Learning takes all shapes and forms. With a little bit of help from Twitter, we have compiled an interesting list of films, television programmes, documentaries and talks that explore issues relevant to media psychology.
First up has to be the modern day classic from George Orwell, Nineteen Eighty-Four. The influence of this book can be seen throughout contemporary culture – most of us are familiar with Big Brother and Room 101 right? Published in 1949, Orwell portrays a dystopian view of the future (1984) where Winston Smith, a member of the Outer Party (see image below), rebels against Big Brother. It was later made into a film called 1984 in 1984!
Some might say that Orwell’s vision of the future is not so far from the reality of today, considering modern uses of CCTV and the presence of many “telescreens” in our home environments for example. Is Big Brother watching you?
“I’m as mad as hell, and I’m not going to take this anymore” shouts Howard Beale (played by Peter Finch), a news anchor for the fictional TV network UBS on his way out due to declining ratings. On his last show, Beale has a massive rant about the state of the world and encourages viewers to get up, stick their heads out of the window and yell “I’m as mad as hell, and I’m not going to take this anymore” too. They do (see video clip below).
Like Nineteen Eighty-Four, Network has been identified as a film before its time. “Today, Network feels as fresh and vital as it did 36 years ago….It’s because the movie predicts everything about modern media in the 21st Century—from reality TV and YouTube to Glenn Beck and the tabloid news format. And it did so 20 years before the internet even existed” (Jim Edwards, 2012, in Business Insider).
Page One: Inside the New York Times
A fascinating documentary that goes behind the scenes at the New York Times to examine the difficult climate traditional media companies are currently operating within. The documentary covers the range of contemporary issues impacting on print media such as the disruption of previously well-established advertising models, the influence of wikileaks, and the impact of social media and the participatory web on news. Released in 2010, Page One illustrates the transformation of the news media industry in the age of digital technology.
A suggestion from SalfordPsych student @totheendandback, iRobot (starring Will Smith) is set in the not too distant future of 2035, in a world where robots do the mundane chores so we humans can get on with the more interesting and important things in life. The film explores ‘robopsychology’, moral questions around the creation of robots, and the complex interactions between humans and robots. The inspiration for the film comes from Isaac Asimov’s collection of science fiction stories of the same name first published in the 1950s, which are definitely worth a read too.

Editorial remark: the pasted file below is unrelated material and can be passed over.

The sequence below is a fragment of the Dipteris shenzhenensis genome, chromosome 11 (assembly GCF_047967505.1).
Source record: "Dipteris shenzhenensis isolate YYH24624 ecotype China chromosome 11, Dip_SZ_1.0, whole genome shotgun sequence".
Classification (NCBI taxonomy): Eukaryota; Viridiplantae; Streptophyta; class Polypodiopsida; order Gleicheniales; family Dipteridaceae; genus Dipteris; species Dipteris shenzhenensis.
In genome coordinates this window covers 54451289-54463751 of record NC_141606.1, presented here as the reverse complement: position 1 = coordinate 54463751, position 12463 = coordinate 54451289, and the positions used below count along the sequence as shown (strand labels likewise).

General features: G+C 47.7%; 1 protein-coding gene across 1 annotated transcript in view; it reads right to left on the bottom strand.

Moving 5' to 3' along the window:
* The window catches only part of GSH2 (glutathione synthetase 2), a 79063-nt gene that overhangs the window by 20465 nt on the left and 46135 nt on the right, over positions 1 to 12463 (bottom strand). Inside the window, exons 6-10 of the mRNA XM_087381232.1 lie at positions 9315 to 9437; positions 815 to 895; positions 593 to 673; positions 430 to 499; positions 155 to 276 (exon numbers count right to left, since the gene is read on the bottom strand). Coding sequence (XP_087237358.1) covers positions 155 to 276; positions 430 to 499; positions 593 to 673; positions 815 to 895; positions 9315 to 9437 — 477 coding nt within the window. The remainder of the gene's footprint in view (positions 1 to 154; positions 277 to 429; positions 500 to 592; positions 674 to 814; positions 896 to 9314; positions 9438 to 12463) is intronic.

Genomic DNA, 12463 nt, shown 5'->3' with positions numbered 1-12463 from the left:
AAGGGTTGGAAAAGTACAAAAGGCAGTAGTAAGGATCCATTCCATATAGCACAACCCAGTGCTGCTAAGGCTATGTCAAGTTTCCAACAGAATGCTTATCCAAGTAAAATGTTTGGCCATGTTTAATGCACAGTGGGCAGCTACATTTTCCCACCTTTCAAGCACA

Indie Game: The Movie
Released this year, Indie Game: The Movie explores the world of three independent games developers and how they invest so much of themselves to their games. Wired’s Duncan Geere described the film as being about “the financial and time pressures of making a game, and how incredibly crushing that can be — but also about the differences between their [games developers] respective personalities”.
A recommendation from our very own @coen_sharon, Aprile is a semi-autobiographical film by Nanni Moretti. Aprile is about the filmmaker who has to deal with Italy’s political situation, his own goals as an artist and becoming a father. The film is available in Italian with English subtitles.
A Michael Moore documentary, Fahrenheit 9/11 delivers a critical insight into the George W Bush administration, the war on terror and the coverage of these events by news media. Fahrenheit 9/11 ranks as the highest grossing documentary in box office history.
A 1995 cyber-thriller, in The Net, Angela Bennett (Sandra Bullock) works as a software engineer from home, using the internet to communicate with others. As most of her relationships are virtual, there’s no one to verify her identity when all records of her existence are wiped after she gets her hands on a floppy disk (remember those?!) containing information that somebody wants kept secret.
Another film from the 90s, eXistenZ tells the story of a games developer who has to play her own virtual reality game which uses the body as a power source. The film revolves around the question of what is real and how we determine our realities. This reality narrative can be seen in many other films such as Tron and Inception. Can you think of others?
The Social Network
A film about the start up of the social networking site Facebook. Whether you love or hate Facebook, this film is definitely worth a watch. In a review of the film, Guardian film critic Peter Bradshaw described the film as “an exhilaratingly hyperactive, hyperventilating portrait of an age when Web 2.0 became sexier and more important than politics, art, books – everything.”
A small coincidence perhaps, Mark Zuckerberg was born in 1984!
The Wire (Season 5)
The entire television series of The Wire is great but for media psychological purposes, check out Season 5 in particular. Season 5 of The Wire focuses on the news media industry, the pressure to write a gripping story and the struggle to keep to the ‘facts’.
The Tribes we Lead
A fantastic TED talk with Seth Godin, author, entrepreneur, public speaker, marketer. He argues that all most of us are trying to do is finding a piece of the status quo that’s itching to be changed and change it.
He points out we are living in a key moment where the way ideas are developed and spread are changing. Leadership is the key. Seth argues the web has taken us back to our roots, and that tribes, groups of people who share the same ideas and vision, are the way forward.
An evolving list
We hope you enjoy our list. If you have any suggestions for our “to watch” list, please leave them in the comments below.Leave a comment